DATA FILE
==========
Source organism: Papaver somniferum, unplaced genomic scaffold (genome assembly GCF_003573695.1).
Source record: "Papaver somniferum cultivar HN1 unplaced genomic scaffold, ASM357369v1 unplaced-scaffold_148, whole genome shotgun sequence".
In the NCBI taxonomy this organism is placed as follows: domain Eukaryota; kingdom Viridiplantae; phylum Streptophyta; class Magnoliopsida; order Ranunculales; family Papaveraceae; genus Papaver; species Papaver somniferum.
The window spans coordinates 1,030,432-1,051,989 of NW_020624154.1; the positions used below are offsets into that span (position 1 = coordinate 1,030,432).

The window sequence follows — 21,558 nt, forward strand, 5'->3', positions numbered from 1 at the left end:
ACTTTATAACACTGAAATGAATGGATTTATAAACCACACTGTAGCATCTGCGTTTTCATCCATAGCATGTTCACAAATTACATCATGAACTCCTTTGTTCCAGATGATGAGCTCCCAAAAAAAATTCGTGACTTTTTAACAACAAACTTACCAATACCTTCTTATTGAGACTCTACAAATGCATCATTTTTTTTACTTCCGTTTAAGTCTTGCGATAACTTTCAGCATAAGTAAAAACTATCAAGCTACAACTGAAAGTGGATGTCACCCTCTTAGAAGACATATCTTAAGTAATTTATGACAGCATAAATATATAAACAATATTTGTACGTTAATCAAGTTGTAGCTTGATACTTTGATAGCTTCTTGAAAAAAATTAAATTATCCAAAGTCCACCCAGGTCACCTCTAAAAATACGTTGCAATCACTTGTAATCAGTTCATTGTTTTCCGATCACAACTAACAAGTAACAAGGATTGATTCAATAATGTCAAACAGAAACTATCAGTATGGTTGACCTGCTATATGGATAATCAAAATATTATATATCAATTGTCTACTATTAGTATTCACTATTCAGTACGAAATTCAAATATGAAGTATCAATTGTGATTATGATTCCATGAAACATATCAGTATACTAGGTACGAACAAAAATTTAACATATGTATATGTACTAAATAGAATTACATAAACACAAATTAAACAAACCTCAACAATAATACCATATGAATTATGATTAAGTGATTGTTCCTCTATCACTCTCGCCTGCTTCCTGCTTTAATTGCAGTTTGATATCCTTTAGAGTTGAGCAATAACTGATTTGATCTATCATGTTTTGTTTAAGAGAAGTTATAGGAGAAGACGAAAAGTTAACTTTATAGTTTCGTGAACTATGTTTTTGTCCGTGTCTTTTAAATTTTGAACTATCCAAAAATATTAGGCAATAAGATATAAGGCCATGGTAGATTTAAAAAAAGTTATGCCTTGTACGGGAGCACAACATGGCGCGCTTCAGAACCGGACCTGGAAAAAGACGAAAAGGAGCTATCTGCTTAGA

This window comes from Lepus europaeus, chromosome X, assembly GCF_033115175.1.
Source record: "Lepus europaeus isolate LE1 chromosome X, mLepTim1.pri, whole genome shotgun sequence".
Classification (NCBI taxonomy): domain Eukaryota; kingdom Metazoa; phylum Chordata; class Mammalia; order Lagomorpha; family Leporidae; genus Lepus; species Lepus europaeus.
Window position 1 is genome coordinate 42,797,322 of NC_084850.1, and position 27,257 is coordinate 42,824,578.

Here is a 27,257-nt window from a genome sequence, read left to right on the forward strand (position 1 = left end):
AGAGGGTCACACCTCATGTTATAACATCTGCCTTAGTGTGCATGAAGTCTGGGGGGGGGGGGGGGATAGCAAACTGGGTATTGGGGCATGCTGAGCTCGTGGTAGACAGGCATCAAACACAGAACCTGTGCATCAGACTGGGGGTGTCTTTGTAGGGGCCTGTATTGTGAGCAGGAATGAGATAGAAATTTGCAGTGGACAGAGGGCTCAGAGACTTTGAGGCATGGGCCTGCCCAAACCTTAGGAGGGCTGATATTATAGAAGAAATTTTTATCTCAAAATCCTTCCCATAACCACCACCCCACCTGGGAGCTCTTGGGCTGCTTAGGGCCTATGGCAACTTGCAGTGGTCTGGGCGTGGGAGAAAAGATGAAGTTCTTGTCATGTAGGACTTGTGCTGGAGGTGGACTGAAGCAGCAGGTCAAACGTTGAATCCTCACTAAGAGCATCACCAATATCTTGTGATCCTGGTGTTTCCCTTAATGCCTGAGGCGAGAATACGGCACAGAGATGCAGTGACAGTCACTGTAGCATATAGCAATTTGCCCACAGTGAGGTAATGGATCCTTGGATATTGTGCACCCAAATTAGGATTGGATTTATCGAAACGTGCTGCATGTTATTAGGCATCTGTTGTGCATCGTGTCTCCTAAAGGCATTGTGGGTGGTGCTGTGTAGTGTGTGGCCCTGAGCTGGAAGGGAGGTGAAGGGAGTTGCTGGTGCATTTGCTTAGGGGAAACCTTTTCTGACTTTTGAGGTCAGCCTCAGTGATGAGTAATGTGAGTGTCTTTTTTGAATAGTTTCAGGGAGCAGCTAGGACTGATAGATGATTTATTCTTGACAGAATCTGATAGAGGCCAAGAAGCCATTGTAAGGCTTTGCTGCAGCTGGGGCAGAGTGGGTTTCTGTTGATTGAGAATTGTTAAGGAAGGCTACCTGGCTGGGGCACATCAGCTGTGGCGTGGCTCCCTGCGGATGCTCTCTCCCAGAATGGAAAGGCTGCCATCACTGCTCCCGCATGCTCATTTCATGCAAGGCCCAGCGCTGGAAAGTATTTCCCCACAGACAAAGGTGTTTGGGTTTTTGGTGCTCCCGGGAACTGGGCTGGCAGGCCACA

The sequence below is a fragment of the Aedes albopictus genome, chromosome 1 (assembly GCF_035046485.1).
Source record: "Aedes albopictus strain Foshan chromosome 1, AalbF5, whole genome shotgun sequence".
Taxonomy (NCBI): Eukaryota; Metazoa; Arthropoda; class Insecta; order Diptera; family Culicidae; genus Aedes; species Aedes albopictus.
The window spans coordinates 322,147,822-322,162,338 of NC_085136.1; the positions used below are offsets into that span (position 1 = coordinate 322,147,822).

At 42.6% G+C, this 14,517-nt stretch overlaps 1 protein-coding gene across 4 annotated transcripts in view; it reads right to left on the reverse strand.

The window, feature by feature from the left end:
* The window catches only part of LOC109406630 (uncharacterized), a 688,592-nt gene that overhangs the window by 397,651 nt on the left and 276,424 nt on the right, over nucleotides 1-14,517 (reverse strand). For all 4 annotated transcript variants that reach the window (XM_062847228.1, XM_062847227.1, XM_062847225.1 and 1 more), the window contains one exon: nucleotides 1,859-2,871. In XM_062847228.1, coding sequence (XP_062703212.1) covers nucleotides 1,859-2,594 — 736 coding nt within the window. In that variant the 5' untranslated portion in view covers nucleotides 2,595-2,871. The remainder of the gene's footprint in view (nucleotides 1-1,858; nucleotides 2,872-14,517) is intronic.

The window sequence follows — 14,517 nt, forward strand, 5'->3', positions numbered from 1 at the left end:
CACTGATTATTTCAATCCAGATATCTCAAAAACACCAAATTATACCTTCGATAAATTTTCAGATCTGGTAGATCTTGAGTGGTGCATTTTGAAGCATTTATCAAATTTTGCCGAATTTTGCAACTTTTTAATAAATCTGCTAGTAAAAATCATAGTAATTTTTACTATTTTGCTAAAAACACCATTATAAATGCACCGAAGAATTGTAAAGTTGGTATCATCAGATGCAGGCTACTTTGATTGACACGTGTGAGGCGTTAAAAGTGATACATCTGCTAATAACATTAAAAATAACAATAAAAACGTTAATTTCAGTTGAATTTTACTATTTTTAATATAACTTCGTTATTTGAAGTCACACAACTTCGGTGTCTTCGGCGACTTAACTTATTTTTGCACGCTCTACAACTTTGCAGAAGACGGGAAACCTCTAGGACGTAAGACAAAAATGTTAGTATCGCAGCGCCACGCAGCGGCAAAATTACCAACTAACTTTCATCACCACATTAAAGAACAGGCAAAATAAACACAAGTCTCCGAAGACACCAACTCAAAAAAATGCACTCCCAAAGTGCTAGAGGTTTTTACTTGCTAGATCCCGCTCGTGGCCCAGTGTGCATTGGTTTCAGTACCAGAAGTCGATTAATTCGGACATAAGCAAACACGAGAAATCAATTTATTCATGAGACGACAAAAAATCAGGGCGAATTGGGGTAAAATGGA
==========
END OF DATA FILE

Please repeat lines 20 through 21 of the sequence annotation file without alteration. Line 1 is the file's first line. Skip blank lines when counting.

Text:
The window sequence follows — 14,517 nt, forward strand, 5'->3', positions numbered from 1 at the left end:
CACTGATTATTTCAATCCAGATATCTCAAAAACACCAAATTATACCTTCGATAAATTTTCAGATCTGGTAGATCTTGAGTGGTGCATTTTGAAGCATTTATCAAATTTTGCCGAATTTTGCAACTTTTTAATAAATCTGCTAGTAAAAATCATAGTAATTTTTACTATTTTGCTAAAAACACCATTATAAATGCACCGAAGAATTGTAAAGTTGGTATCATCAGATGCAGGCTACTTTGATTGACACGTGTGAGGCGTTAAAAGTGATACATCTGCTAATAACATTAAAAATAACAATAAAAACGTTAATTTCAGTTGAATTTTACTATTTTTAATATAACTTCGTTATTTGAAGTCACACAACTTCGGTGTCTTCGGCGACTTAACTTATTTTTGCACGCTCTACAACTTTGCAGAAGACGGGAAACCTCTAGGACGTAAGACAAAAATGTTAGTATCGCAGCGCCACGCAGCGGCAAAATTACCAACTAACTTTCATCACCACATTAAAGAACAGGCAAAATAAACACAAGTCTCCGAAGACACCAACTCAAAAAAATGCACTCCCAAAGTGCTAGAGGTTTTTACTTGCTAGATCCCGCTCGTGGCCCAGTGTGCATTGGTTTCAGTACCAGAAGTCGATTAATTCGGACATAAGCAAACACGAGAAATCAATTTATTCATGAGACGACAAAAAATCAGGGCGAATTGGGGTAAAATGGA